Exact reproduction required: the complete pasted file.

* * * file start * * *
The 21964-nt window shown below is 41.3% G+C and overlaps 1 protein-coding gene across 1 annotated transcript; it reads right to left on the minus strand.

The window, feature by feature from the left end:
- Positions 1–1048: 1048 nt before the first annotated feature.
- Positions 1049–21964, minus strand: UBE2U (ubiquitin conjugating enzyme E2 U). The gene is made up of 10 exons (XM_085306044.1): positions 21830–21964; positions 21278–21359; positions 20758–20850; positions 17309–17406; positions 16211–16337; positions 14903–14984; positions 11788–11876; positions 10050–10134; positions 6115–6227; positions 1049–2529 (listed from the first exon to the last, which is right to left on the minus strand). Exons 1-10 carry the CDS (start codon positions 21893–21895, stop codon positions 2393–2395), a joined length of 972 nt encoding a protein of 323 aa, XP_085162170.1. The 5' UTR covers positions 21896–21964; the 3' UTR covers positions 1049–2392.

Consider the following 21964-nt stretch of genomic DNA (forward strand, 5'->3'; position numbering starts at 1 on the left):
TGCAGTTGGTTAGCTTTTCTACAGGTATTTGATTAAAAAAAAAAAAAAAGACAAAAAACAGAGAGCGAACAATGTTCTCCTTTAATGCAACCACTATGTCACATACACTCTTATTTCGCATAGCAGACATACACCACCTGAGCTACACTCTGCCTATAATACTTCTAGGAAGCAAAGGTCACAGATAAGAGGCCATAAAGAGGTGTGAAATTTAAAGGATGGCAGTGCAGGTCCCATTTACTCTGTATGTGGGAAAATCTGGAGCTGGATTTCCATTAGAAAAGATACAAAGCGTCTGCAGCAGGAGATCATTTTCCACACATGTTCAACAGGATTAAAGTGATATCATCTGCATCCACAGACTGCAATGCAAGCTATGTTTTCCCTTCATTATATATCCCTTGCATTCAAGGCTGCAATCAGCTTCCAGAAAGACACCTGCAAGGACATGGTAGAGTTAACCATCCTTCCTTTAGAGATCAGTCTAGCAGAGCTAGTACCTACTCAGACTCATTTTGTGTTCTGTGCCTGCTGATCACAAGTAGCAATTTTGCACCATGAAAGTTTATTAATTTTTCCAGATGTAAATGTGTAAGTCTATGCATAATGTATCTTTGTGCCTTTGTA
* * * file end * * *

The 21964-nt window shown below is 41.3% G+C and overlaps 1 protein-coding gene across 1 annotated transcript; it reads right to left on the minus strand.

The window, feature by feature from the left end:
- Positions 1–1048: 1048 nt before the first annotated feature.
- Positions 1049–21964, minus strand: UBE2U (ubiquitin conjugating enzyme E2 U). The gene is made up of 10 exons (XM_085306044.1): positions 21830–21964; positions 21278–21359; positions 20758–20850; positions 17309–17406; positions 16211–16337; positions 14903–14984; positions 11788–11876; positions 10050–10134; positions 6115–6227; positions 1049–2529 (listed from the first exon to the last, which is right to left on the minus strand). Exons 1-10 carry the CDS (start codon positions 21893–21895, stop codon positions 2393–2395), a joined length of 972 nt encoding a protein of 323 aa, XP_085162170.1. The 5' UTR covers positions 21896–21964; the 3' UTR covers positions 1049–2392.

Consider the following 21964-nt stretch of genomic DNA (forward strand, 5'->3'; position numbering starts at 1 on the left):
TGCAGTTGGTTAGCTTTTCTACAGGTATTTGATTAAAAAAAAAAAAAAAGACAAAAAACAGAGAGCGAACAATGTTCTCCTTTAATGCAACCACTATGTCACATACACTCTTATTTCGCATAGCAGACATACACCACCTGAGCTACACTCTGCCTATAATACTTCTAGGAAGCAAAGGTCACAGATAAGAGGCCATAAAGAGGTGTGAAATTTAAAGGATGGCAGTGCAGGTCCCATTTACTCTGTATGTGGGAAAATCTGGAGCTGGATTTCCATTAGAAAAGATACAAAGCGTCTGCAGCAGGAGATCATTTTCCACACATGTTCAACAGGATTAAAGTGATATCATCTGCATCCACAGACTGCAATGCAAGCTATGTTTTCCCTTCATTATATATCCCTTGCATTCAAGGCTGCAATCAGCTTCCAGAAAGACACCTGCAAGGACATGGTAGAGTTAACCATCCTTCCTTTAGAGATCAGTCTAGCAGAGCTAGTACCTACTCAGACTCATTTTGTGTTCTGTGCCTGCTGATCACAAGTAGCAATTTTGCACCATGAAAGTTTATTAATTTTTCCAGATGTAAATGTGTAAGTCTATGCATAATGTATCTTTGTGCCTTTGTA